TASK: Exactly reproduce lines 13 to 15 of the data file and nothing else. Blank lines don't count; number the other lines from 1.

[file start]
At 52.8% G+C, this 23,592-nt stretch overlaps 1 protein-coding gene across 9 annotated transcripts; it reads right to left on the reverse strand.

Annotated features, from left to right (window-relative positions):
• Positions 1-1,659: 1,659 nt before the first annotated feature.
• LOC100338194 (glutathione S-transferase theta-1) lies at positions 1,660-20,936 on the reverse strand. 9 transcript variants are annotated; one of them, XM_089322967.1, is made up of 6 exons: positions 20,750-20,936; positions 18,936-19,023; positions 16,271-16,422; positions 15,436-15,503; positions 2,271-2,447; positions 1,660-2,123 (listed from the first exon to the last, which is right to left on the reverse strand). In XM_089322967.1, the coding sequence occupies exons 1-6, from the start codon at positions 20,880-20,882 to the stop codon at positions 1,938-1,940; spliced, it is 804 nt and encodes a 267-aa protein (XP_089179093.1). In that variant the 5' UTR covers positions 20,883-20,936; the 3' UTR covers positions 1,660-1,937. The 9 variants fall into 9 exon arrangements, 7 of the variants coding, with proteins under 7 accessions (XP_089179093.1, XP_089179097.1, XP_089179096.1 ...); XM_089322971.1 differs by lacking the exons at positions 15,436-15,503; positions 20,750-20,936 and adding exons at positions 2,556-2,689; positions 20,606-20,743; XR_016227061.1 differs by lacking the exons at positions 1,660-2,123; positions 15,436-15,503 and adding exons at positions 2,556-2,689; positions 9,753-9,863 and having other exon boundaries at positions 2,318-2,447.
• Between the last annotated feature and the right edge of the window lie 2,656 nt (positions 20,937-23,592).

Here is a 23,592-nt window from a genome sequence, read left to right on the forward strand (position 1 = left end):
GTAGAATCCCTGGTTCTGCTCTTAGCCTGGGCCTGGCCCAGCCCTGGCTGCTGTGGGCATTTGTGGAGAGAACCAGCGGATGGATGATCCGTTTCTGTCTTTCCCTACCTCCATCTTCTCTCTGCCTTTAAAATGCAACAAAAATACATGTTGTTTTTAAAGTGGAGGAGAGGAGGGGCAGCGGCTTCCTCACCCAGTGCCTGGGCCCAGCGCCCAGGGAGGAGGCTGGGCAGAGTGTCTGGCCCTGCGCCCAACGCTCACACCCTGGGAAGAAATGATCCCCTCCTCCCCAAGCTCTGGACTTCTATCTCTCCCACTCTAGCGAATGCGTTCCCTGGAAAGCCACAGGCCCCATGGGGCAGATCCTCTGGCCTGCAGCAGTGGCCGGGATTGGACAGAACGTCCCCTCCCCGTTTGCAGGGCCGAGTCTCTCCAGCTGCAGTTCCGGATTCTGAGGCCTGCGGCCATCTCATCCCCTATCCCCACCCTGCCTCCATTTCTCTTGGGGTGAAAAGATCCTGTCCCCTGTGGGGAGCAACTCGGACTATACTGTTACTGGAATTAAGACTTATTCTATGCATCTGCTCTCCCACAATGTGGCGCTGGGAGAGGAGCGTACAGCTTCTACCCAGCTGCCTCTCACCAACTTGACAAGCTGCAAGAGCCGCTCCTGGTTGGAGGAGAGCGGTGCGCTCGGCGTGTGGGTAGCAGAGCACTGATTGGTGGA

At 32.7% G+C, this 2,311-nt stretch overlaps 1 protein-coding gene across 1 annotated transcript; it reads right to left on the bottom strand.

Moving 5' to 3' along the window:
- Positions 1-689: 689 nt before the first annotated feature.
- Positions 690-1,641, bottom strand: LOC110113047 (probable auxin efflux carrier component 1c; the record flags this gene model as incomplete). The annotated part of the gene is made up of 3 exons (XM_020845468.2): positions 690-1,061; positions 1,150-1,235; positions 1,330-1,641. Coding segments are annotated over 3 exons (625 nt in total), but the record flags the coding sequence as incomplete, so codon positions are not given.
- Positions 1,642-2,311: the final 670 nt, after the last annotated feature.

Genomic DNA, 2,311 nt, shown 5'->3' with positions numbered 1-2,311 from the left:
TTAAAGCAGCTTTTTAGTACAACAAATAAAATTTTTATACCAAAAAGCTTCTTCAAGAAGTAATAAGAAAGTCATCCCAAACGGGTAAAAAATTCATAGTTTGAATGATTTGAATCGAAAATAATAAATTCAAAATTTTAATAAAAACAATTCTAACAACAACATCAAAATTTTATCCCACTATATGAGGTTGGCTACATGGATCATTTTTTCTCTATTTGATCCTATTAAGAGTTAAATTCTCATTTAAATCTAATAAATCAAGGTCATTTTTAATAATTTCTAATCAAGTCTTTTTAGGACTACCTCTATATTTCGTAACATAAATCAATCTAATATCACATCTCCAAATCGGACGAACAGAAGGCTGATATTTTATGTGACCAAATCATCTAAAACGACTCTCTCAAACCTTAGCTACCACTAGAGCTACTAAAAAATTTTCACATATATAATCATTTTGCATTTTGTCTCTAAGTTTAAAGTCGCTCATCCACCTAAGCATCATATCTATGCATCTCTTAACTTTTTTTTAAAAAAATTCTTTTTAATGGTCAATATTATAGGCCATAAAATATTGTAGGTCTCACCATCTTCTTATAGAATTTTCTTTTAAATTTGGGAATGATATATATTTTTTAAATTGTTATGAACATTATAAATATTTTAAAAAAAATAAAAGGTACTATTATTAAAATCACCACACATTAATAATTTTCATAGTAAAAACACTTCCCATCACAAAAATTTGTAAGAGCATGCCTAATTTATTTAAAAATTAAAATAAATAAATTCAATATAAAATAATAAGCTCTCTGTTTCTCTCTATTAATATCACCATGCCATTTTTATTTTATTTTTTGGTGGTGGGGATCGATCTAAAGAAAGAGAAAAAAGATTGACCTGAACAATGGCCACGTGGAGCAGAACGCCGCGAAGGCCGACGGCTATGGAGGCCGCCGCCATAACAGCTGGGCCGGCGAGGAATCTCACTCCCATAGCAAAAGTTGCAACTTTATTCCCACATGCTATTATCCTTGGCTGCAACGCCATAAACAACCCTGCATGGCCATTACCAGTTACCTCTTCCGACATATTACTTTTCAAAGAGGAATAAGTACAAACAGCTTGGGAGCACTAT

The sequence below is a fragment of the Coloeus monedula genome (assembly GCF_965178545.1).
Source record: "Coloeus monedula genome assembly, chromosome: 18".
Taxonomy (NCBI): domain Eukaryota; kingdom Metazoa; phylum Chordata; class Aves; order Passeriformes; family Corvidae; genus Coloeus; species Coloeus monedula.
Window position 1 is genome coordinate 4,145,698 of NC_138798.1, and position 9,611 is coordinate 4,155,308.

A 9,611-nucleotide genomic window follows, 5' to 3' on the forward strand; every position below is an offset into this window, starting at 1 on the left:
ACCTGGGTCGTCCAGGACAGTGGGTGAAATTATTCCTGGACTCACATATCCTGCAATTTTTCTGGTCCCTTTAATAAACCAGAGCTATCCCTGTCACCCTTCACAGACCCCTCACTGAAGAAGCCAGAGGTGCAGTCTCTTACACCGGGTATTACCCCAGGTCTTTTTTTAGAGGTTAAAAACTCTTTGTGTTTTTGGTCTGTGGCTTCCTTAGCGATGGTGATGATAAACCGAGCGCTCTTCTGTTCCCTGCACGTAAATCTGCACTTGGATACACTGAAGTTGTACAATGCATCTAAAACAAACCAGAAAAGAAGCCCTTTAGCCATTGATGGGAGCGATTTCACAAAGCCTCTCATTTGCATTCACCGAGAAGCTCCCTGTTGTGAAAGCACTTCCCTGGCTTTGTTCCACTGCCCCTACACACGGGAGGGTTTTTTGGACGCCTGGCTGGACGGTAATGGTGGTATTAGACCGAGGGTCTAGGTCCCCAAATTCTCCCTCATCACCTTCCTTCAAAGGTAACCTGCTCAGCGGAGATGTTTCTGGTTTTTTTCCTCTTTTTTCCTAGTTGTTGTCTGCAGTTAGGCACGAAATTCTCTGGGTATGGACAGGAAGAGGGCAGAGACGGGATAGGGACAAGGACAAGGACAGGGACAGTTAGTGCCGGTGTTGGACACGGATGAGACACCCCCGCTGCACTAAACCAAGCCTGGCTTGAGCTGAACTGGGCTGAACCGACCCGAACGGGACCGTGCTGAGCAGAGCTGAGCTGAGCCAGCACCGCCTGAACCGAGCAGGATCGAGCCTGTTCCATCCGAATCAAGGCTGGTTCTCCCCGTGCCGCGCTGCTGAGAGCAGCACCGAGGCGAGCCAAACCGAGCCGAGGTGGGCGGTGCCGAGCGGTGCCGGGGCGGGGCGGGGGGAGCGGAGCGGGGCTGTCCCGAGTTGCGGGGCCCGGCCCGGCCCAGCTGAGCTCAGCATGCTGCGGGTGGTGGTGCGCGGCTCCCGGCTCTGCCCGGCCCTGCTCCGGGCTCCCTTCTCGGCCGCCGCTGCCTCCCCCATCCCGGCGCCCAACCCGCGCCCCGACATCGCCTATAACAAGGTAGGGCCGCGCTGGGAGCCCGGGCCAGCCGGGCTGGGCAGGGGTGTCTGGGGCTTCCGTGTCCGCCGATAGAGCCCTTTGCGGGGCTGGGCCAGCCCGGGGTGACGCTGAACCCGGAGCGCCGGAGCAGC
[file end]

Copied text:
Genomic DNA, 2,311 nt, shown 5'->3' with positions numbered 1-2,311 from the left:
TTAAAGCAGCTTTTTAGTACAACAAATAAAATTTTTATACCAAAAAGCTTCTTCAAGAAGTAATAAGAAAGTCATCCCAAACGGGTAAAAAATTCATAGTTTGAATGATTTGAATCGAAAATAATAAATTCAAAATTTTAATAAAAACAATTCTAACAACAACATCAAAATTTTATCCCACTATATGAGGTTGGCTACATGGATCATTTTTTCTCTATTTGATCCTATTAAGAGTTAAATTCTCATTTAAATCTAATAAATCAAGGTCATTTTTAATAATTTCTAATCAAGTCTTTTTAGGACTACCTCTATATTTCGTAACATAAATCAATCTAATATCACATCTCCAAATCGGACGAACAGAAGGCTGATATTTTATGTGACCAAATCATCTAAAACGACTCTCTCAAACCTTAGCTACCACTAGAGCTACTAAAAAATTTTCACATATATAATCATTTTGCATTTTGTCTCTAAGTTTAAAGTCGCTCATCCACCTAAGCATCATATCTATGCATCTCTTAACTTTTTTTTAAAAAAATTCTTTTTAATGGTCAATATTATAGGCCATAAAATATTGTAGGTCTCACCATCTTCTTATAGAATTTTCTTTTAAATTTGGGAATGATATATATTTTTTAAATTGTTATGAACATTATAAATATTTTAAAAAAAATAAAAGGTACTATTATTAAAATCACCACACATTAATAATTTTCATAGTAAAAACACTTCCCATCACAAAAATTTGTAAGAGCATGCCTAATTTATTTAAAAATTAAAATAAATAAATTCAATATAAAATAATAAGCTCTCTGTTTCTCTCTATTAATATCACCATGCCATTTTTATTTTATTTTTTGGTGGTGGGGATCGATCTAAAGAAAGAGAAAAAAGATTGACCTGAACAATGGCCACGTGGAGCAGAACGCCGCGAAGGCCGACGGCTATGGAGGCCGCCGCCATAACAGCTGGGCCGGCGAGGAATCTCACTCCCATAGCAAAAGTTGCAACTTTATTCCCACATGCTATTATCCTTGGCTGCAACGCCATAAACAACCCTGCATGGCCATTACCAGTTACCTCTTCCGACATATTACTTTTCAAAGAGGAATAAGTACAAACAGCTTGGGAGCACTAT

The sequence below is a fragment of the Coloeus monedula genome (assembly GCF_965178545.1).